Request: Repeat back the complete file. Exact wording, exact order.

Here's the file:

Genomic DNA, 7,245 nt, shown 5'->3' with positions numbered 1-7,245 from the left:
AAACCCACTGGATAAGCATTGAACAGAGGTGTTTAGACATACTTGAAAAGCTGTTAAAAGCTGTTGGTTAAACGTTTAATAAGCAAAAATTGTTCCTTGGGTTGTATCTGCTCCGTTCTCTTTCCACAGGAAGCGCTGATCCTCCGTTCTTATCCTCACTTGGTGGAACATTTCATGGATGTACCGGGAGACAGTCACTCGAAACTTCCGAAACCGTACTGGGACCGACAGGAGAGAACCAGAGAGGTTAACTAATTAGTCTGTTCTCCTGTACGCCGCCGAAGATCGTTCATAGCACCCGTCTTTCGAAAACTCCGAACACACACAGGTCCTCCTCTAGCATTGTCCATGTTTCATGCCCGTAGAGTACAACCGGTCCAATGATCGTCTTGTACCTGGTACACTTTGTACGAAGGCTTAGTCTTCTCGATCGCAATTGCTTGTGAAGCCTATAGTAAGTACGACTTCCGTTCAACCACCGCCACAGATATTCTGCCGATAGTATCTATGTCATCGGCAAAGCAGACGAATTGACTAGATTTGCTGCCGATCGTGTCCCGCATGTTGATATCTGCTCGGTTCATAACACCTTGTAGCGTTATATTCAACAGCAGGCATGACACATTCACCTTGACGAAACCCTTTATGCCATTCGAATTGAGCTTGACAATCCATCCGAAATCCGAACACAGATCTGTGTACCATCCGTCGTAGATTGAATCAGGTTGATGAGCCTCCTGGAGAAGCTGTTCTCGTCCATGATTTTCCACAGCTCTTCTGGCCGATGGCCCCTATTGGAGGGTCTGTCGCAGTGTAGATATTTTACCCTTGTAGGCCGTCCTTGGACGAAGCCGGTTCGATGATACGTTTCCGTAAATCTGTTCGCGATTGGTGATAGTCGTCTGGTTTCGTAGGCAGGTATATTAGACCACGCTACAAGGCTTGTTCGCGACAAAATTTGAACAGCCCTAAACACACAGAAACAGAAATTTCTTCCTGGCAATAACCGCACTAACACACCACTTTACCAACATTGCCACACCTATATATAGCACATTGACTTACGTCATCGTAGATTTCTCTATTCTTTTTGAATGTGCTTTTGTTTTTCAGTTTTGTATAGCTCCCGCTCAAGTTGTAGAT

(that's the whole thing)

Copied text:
Genomic DNA, 7,245 nt, shown 5'->3' with positions numbered 1-7,245 from the left:
AAACCCACTGGATAAGCATTGAACAGAGGTGTTTAGACATACTTGAAAAGCTGTTAAAAGCTGTTGGTTAAACGTTTAATAAGCAAAAATTGTTCCTTGGGTTGTATCTGCTCCGTTCTCTTTCCACAGGAAGCGCTGATCCTCCGTTCTTATCCTCACTTGGTGGAACATTTCATGGATGTACCGGGAGACAGTCACTCGAAACTTCCGAAACCGTACTGGGACCGACAGGAGAGAACCAGAGAGGTTAACTAATTAGTCTGTTCTCCTGTACGCCGCCGAAGATCGTTCATAGCACCCGTCTTTCGAAAACTCCGAACACACACAGGTCCTCCTCTAGCATTGTCCATGTTTCATGCCCGTAGAGTACAACCGGTCCAATGATCGTCTTGTACCTGGTACACTTTGTACGAAGGCTTAGTCTTCTCGATCGCAATTGCTTGTGAAGCCTATAGTAAGTACGACTTCCGTTCAACCACCGCCACAGATATTCTGCCGATAGTATCTATGTCATCGGCAAAGCAGACGAATTGACTAGATTTGCTGCCGATCGTGTCCCGCATGTTGATATCTGCTCGGTTCATAACACCTTGTAGCGTTATATTCAACAGCAGGCATGACACATTCACCTTGACGAAACCCTTTATGCCATTCGAATTGAGCTTGACAATCCATCCGAAATCCGAACACAGATCTGTGTACCATCCGTCGTAGATTGAATCAGGTTGATGAGCCTCCTGGAGAAGCTGTTCTCGTCCATGATTTTCCACAGCTCTTCTGGCCGATGGCCCCTATTGGAGGGTCTGTCGCAGTGTAGATATTTTACCCTTGTAGGCCGTCCTTGGACGAAGCCGGTTCGATGATACGTTTCCGTAAATCTGTTCGCGATTGGTGATAGTCGTCTGGTTTCGTAGGCAGGTATATTAGACCACGCTACAAGGCTTGTTCGCGACAAAATTTGAACAGCCCTAAACACACAGAAACAGAAATTTCTTCCTGGCAATAACCGCACTAACACACCACTTTACCAACATTGCCACACCTATATATAGCACATTGACTTACGTCATCGTAGATTTCTCTATTCTTTTTGAATGTGCTTTTGTTTTTCAGTTTTGTATAGCTCCCGCTCAAGTTGTAGAT